The numerous meetings between world leaders gathered here for President Tito's funeral left present East-West tensions to nearer solution. But they may have edged the international situation just a shade nearer an atmosphere in which further, more substantive talking will be easier to arrange.
They seemed to set a tone that could be useful when the foreign ministers of the United States and the Soviet Union journey to Vienna later this week for the 25th anniversary of the treaty that terminated Soviet-Western occupation of Austria after World War II.
The meetings in Belgrade were informal. Many were no more than brief encounters in the lobby -- or the elevators -- of the 500-room Intercontinental Hotel where the heads of most delegations stayed.
But some contact was made. Even the United States, which apparently misread the symbolic importance of the occasion and sent Vice-President Walter Mondale to stand in for President Carter, seemed aware of the consensus that such contact was not without purpose and significance.
The US, quite apart from the protocol at the funeral that placed Vice-President Walter Mondale about eight rows behind the flock of heads of state and government at the front, seemed quite removed from the whole scene.
It was an opportunity for moves, however minor and inconclusive in themselves , toward chipping away the ice that has chilled US-Soviet relations since the invasion of Afghanistan.
Nothing illustrated this more than the 90-minute talk between West German Chancellor Helmut Schmidt and East Germany's Communist Party leader Erich Honecker. They met in the residence of the West German ambassador, which in itself was something of a gesture from the communist side. They met alone except for their respective note-takers.
(By all accounts, the atmosphere was extraordinarily "open and relaxed." Chancellor schmidt called it afterward a good "meeting man to man.")
Each had "cleared his lines" first. Mr. Schmidt had met with Vice-President Mondale and told him that his forthcoming visit to Moscow was not to be seen in any way as a "mission to mediate." West Germany, he said, is part of the Western alliance but sees a meeting with the Russians as a possible way to "bring some [ new] elements" to ease East-West tensions before they got further out of hand.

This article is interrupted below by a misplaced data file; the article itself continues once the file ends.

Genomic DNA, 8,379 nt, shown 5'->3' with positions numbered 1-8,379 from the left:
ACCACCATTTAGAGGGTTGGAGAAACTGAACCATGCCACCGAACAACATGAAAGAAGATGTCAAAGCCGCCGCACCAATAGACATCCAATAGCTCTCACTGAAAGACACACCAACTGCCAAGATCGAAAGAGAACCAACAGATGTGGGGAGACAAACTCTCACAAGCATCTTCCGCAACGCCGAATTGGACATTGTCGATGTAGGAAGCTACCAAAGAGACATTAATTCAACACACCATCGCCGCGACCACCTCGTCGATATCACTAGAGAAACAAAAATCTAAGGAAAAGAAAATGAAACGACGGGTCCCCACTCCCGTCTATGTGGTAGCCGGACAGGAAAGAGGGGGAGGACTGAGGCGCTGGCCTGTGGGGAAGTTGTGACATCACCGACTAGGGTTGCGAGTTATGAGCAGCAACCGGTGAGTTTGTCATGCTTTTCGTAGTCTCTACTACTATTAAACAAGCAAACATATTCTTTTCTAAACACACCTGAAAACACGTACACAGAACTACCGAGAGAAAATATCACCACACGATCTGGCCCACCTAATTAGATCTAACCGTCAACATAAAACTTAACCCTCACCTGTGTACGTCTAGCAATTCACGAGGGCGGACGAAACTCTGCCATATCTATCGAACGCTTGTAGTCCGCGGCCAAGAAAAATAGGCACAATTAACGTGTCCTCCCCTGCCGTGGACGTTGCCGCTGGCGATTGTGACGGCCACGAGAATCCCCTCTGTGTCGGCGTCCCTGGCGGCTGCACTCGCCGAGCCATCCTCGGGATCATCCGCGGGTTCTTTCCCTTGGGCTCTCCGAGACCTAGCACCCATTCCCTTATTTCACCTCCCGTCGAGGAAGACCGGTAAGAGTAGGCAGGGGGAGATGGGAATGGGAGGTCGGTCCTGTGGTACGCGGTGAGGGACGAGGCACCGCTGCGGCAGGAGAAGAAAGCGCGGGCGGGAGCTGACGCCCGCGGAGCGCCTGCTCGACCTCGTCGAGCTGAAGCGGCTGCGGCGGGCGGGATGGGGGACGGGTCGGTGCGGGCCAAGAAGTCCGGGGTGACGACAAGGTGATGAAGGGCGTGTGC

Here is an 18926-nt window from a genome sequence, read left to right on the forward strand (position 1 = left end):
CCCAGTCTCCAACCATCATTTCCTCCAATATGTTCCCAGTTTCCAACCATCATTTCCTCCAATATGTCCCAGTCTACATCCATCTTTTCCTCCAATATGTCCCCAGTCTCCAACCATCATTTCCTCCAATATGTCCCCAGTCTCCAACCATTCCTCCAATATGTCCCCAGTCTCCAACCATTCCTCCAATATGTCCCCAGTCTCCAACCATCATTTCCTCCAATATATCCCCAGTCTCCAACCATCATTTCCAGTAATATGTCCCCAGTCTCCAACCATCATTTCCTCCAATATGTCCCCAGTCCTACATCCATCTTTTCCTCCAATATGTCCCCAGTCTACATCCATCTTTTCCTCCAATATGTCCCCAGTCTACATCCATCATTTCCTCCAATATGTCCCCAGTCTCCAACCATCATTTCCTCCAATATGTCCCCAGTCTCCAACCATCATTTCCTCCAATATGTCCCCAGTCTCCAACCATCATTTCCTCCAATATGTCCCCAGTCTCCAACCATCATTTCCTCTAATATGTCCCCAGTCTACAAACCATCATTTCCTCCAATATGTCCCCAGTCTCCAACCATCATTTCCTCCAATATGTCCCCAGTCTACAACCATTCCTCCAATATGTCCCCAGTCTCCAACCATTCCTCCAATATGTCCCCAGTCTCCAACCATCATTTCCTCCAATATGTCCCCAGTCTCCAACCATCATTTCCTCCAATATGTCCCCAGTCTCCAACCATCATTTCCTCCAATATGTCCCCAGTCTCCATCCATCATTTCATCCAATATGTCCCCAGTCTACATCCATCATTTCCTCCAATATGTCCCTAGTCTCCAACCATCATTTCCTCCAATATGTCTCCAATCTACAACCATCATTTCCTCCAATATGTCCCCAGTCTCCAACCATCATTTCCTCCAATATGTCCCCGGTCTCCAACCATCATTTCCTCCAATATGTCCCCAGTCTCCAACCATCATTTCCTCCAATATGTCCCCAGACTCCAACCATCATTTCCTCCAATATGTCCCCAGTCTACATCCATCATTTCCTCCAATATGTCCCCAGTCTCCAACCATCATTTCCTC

Western diplomats here believe the US has come around to that point of view.
For his part, Mr. Honecker had already had a meeting with Mr. Brezhnev. That done, the two Germanys found a considerable degree of common approach.
On bilateral issues, the two leaders approved the present level of relations and committed themselves to taking it further. On the international level, there were some unusual parallels in a shared anxiety to see detente moving again.
Both Germanys appreciate that they, more than anyone else, will be in the eye of the storm in the event of war. Mr. Schmidt and Mr. Honecker, it was said, had agreed that europe must continue to be " the center of peace in the world."
The Chancellor met also with Polish leader Edward Gierek and their Hungarian counterpart Janos Kadar.
All three meetings apparently left him convinced that the East Europeans are unusually protective of their own interests in urging renewal of dialogue between the superpowers. "We are telling Washington our view on this," the West German spokesman said, "and they are telling Moscow the same thing."
Black in Poland, Mr. Gierek said it again in a speech warmly friendly to West Germany. coming on the eve of the Warsaw Pact's anniversary summit in Warsaw May 14 and 15, the speech suggested some soviet initiative was forthcoming.
Whatever that may be, its is unlikely to go anywhere near resolving the outstanding issue of East-West tension -- Afghanistan (on which Mr. Schmidt stands as firmly as anyone else in the West, a point he will be making quite clear to Mr. Brezhnev later on).
The next real step could be when Soviet Foreign Minister Andrei Gromyko and Mr. Muskie meet in Vienna.
Although that meeting is not expected to yield very much, it does afford a first opportunity since the Russians went into Afghanistan to open a line of communication between the superpowers and perhaps set the stage for a more substantive session of success of the German Chancellor's trip to the Kremlin in June or early July.